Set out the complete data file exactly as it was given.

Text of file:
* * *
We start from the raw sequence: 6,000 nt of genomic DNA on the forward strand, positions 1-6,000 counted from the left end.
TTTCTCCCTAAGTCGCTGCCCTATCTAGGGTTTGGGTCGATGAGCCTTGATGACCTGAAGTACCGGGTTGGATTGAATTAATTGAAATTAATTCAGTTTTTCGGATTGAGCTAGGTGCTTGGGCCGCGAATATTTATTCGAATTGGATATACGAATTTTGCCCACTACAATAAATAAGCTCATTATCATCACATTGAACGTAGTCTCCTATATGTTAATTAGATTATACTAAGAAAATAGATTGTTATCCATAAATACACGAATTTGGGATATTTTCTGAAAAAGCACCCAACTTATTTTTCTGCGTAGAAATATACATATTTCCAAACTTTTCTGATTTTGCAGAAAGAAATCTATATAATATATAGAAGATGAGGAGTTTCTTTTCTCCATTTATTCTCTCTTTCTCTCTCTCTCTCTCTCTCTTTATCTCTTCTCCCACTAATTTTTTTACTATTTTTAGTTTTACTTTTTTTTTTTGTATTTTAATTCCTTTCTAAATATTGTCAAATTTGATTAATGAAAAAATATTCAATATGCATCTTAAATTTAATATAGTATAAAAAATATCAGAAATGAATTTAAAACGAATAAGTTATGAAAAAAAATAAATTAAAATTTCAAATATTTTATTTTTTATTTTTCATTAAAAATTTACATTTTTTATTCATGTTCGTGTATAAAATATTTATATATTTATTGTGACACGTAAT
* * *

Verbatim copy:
We start from the raw sequence: 6,000 nt of genomic DNA on the forward strand, positions 1-6,000 counted from the left end.
TTTCTCCCTAAGTCGCTGCCCTATCTAGGGTTTGGGTCGATGAGCCTTGATGACCTGAAGTACCGGGTTGGATTGAATTAATTGAAATTAATTCAGTTTTTCGGATTGAGCTAGGTGCTTGGGCCGCGAATATTTATTCGAATTGGATATACGAATTTTGCCCACTACAATAAATAAGCTCATTATCATCACATTGAACGTAGTCTCCTATATGTTAATTAGATTATACTAAGAAAATAGATTGTTATCCATAAATACACGAATTTGGGATATTTTCTGAAAAAGCACCCAACTTATTTTTCTGCGTAGAAATATACATATTTCCAAACTTTTCTGATTTTGCAGAAAGAAATCTATATAATATATAGAAGATGAGGAGTTTCTTTTCTCCATTTATTCTCTCTTTCTCTCTCTCTCTCTCTCTCTTTATCTCTTCTCCCACTAATTTTTTTACTATTTTTAGTTTTACTTTTTTTTTTTGTATTTTAATTCCTTTCTAAATATTGTCAAATTTGATTAATGAAAAAATATTCAATATGCATCTTAAATTTAATATAGTATAAAAAATATCAGAAATGAATTTAAAACGAATAAGTTATGAAAAAAAATAAATTAAAATTTCAAATATTTTATTTTTTATTTTTCATTAAAAATTTACATTTTTTATTCATGTTCGTGTATAAAATATTTATATATTTATTGTGACACGTAAT